Sybil Unrest was originally released in 2008 by LINEBooks but was recently re-released by New Star Books. Despite its older original release day, the collection still feels modern due to its avant-garde and subjective examination of humanity as a global species. Lai and Wong reappropriate 20th century Steinian wordplay in order to create a new poetic language of the 21st century, one with a strong feminist voice and sharp personal-political edge: "the fearsome chasm / spasms / vengeance / of the dispossessed / flash angry breasts / fossil fuels erotic offer / venous on the half shell."
Arguments with the Lake
Wolsak & Wynn
Tanis Rideout's Arguments with the Lake tells the story of two teen swimmers, Marilyn Bell and Shirley Campbell, who try to conquer Lake Ontario. The water becomes a metaphor for the fluency of events and relationships, as well as the way in which our actions affect every other: "always turning, clockwise. By love, by sex. By want. So simple to be a fish. / I'm always giving it away. With each stroke, flutter, catch kick and the surging need to inhale, inhale, like I've never taken a breath before." Arguments with the Lake is a coming of age story with a similar feminist edge to Wood and Sybil Unrest: "She says nothing. Just as she's told. Just smiles." Rideout's poetry illustrates the painful limitations of the human body by focalizing on the beauty and trauma of failure: "O, the lake. The only thing that kept me afloat / was what I thought was on the other side."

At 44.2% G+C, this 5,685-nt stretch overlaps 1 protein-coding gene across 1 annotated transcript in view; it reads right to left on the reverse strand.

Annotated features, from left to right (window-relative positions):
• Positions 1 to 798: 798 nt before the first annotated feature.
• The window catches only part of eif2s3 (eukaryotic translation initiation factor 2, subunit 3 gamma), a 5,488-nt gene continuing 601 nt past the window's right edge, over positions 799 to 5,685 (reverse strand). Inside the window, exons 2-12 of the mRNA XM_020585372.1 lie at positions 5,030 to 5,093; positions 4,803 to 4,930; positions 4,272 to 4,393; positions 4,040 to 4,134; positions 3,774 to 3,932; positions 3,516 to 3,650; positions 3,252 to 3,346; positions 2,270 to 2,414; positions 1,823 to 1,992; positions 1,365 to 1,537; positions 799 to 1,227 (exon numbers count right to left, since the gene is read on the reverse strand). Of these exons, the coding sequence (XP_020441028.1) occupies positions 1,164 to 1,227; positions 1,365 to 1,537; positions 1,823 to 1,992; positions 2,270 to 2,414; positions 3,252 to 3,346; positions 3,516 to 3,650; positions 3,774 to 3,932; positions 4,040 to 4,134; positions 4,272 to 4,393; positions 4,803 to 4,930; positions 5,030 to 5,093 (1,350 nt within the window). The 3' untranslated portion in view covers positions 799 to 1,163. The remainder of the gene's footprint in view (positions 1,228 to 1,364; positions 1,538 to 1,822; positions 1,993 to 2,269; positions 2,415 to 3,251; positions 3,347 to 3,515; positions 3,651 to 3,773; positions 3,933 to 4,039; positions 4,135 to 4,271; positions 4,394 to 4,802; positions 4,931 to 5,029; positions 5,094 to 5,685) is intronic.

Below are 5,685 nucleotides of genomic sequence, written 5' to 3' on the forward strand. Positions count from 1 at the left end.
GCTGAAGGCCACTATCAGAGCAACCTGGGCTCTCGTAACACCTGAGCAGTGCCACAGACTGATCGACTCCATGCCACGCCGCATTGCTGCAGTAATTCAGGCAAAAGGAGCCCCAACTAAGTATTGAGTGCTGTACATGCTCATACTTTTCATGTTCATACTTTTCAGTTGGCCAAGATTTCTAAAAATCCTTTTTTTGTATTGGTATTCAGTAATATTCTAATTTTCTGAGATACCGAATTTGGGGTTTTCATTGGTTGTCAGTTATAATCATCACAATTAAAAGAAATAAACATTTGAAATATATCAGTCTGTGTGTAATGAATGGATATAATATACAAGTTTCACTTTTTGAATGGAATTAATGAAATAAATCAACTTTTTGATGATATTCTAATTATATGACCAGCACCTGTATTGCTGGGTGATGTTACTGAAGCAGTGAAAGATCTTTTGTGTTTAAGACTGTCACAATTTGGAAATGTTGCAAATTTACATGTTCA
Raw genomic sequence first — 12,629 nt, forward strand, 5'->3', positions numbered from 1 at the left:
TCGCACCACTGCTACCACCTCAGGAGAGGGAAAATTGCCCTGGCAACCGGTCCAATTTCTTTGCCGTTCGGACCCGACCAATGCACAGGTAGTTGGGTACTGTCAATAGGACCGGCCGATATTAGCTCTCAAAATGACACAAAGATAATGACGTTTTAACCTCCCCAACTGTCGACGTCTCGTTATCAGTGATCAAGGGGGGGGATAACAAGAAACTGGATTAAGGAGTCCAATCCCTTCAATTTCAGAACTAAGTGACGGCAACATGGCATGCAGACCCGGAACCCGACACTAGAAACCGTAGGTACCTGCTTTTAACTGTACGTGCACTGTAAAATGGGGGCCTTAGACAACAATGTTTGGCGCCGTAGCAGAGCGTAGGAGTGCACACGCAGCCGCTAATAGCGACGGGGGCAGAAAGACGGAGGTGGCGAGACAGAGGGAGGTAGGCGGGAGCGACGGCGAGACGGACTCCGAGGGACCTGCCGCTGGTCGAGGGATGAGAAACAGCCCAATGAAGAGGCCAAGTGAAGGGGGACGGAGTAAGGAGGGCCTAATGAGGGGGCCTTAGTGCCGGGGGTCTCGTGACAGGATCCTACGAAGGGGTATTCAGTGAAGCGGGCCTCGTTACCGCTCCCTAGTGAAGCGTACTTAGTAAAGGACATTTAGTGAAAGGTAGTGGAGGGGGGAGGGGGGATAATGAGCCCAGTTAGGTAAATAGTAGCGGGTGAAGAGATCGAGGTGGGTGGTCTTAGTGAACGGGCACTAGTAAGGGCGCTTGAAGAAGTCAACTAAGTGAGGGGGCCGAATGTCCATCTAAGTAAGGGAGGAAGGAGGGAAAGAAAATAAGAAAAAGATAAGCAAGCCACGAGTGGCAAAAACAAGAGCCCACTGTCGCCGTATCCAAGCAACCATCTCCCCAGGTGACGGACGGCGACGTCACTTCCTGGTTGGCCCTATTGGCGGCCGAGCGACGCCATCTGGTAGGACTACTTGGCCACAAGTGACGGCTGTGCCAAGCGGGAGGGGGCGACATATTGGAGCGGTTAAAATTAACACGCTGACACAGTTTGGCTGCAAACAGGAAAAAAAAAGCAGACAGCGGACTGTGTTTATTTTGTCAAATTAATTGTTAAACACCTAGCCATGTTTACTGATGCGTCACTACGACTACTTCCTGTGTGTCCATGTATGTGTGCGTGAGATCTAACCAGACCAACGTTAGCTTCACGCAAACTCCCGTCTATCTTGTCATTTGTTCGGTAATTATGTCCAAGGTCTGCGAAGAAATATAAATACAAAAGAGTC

Looking for some quick Summer reads? Check out our free poetry eBook samplers.
This week's Snapshots feature younger and emerging writers in honour of our Poetry Lives Here! campaign. The following books are all examples of strong, emerging Canadian poets. Each of these women write about motherhood, animal-imagery, and violence with such sharp emotional wit that the poems themselves feel emotionally violent. Bird poetry is reappropriated from its usual flightiness into powerful testimonies of inequality, violence, and trauma, while objects are shown to bear the weight of even the most painful experiences.